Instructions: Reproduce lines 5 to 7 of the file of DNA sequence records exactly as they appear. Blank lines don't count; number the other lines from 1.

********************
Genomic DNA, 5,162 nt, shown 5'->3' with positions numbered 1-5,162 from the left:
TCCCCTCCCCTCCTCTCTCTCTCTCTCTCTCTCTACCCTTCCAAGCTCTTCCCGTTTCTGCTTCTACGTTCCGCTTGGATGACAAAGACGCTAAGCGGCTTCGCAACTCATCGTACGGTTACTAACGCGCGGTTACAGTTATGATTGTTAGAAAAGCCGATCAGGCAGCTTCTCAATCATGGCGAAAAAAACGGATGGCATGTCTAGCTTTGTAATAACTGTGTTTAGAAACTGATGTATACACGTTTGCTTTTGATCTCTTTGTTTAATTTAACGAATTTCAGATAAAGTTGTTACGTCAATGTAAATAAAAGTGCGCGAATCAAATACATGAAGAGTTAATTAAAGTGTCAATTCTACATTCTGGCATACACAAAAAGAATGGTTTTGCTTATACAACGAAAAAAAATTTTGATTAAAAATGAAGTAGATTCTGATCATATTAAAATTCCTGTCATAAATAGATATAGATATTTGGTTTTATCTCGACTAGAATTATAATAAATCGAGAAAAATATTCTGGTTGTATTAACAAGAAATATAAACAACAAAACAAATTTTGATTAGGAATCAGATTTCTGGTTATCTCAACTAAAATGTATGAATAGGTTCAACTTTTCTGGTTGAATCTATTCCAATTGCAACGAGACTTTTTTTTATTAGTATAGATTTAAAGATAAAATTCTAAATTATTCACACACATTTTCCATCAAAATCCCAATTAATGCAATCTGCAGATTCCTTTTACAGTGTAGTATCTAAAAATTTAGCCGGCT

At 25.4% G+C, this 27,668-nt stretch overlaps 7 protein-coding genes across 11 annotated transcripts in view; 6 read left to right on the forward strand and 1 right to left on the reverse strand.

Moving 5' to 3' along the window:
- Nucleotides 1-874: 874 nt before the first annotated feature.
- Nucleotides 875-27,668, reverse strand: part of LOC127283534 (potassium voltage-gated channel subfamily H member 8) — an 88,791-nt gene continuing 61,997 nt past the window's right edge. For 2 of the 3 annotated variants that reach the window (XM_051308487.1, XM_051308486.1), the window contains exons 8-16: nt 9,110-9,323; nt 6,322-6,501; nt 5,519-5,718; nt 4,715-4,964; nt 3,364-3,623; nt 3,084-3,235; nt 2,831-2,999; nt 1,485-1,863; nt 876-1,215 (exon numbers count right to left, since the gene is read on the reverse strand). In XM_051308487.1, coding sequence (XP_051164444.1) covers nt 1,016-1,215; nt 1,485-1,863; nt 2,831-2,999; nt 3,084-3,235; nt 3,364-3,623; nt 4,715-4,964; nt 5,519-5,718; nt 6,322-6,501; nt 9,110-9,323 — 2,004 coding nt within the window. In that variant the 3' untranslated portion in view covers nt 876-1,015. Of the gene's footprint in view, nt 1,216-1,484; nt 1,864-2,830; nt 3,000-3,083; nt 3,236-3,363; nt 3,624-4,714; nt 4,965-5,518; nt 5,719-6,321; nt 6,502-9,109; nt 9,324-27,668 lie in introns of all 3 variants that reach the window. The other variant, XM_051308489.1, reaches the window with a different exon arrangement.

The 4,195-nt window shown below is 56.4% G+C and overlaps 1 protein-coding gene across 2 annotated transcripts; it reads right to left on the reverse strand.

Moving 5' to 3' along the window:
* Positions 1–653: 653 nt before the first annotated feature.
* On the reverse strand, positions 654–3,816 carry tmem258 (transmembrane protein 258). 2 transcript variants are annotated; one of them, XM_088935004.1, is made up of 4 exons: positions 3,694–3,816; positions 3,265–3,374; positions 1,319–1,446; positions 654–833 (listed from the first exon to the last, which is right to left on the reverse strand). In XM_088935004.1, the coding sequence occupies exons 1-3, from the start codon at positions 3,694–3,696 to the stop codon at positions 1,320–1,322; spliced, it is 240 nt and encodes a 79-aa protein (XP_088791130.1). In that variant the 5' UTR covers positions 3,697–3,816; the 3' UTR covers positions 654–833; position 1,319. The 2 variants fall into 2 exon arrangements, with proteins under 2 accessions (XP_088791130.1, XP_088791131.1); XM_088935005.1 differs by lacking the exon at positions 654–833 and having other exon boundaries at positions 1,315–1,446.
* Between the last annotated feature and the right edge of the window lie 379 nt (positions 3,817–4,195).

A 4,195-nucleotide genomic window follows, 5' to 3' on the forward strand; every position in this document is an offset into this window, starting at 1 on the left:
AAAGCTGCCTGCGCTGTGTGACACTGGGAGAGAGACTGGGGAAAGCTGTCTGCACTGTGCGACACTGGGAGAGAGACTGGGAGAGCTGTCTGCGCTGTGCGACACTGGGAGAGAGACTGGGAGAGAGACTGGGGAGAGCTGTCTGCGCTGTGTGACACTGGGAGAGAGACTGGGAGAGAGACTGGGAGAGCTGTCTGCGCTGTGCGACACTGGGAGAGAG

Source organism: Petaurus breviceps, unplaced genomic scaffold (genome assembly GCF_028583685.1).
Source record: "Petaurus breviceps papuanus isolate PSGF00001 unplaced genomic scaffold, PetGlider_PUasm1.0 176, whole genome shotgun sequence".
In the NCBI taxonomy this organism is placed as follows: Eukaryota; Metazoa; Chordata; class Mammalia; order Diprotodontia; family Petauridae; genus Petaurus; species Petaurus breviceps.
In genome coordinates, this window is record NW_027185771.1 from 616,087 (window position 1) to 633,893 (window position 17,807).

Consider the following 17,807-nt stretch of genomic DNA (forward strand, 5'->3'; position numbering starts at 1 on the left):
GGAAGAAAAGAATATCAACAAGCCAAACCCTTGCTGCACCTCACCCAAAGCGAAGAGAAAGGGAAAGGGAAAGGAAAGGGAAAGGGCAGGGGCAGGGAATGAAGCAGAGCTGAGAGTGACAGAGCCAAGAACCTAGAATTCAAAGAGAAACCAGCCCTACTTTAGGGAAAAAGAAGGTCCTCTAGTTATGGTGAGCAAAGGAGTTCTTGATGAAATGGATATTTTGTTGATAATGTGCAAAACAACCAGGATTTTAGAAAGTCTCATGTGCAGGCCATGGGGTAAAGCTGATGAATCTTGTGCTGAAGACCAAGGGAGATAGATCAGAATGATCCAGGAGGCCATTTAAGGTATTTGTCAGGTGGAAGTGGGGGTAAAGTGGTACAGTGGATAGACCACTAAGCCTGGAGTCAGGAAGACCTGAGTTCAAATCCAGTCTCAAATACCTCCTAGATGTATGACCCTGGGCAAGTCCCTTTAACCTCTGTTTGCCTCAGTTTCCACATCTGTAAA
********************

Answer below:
- Nucleotides 1-874: 874 nt before the first annotated feature.
- Nucleotides 875-27,668, reverse strand: part of LOC127283534 (potassium voltage-gated channel subfamily H member 8) — an 88,791-nt gene continuing 61,997 nt past the window's right edge. For 2 of the 3 annotated variants that reach the window (XM_051308487.1, XM_051308486.1), the window contains exons 8-16: nt 9,110-9,323; nt 6,322-6,501; nt 5,519-5,718; nt 4,715-4,964; nt 3,364-3,623; nt 3,084-3,235; nt 2,831-2,999; nt 1,485-1,863; nt 876-1,215 (exon numbers count right to left, since the gene is read on the reverse strand). In XM_051308487.1, coding sequence (XP_051164444.1) covers nt 1,016-1,215; nt 1,485-1,863; nt 2,831-2,999; nt 3,084-3,235; nt 3,364-3,623; nt 4,715-4,964; nt 5,519-5,718; nt 6,322-6,501; nt 9,110-9,323 — 2,004 coding nt within the window. In that variant the 3' untranslated portion in view covers nt 876-1,015. Of the gene's footprint in view, nt 1,216-1,484; nt 1,864-2,830; nt 3,000-3,083; nt 3,236-3,363; nt 3,624-4,714; nt 4,965-5,518; nt 5,719-6,321; nt 6,502-9,109; nt 9,324-27,668 lie in introns of all 3 variants that reach the window. The other variant, XM_051308489.1, reaches the window with a different exon arrangement.

The 4,195-nt window shown below is 56.4% G+C and overlaps 1 protein-coding gene across 2 annotated transcripts; it reads right to left on the reverse strand.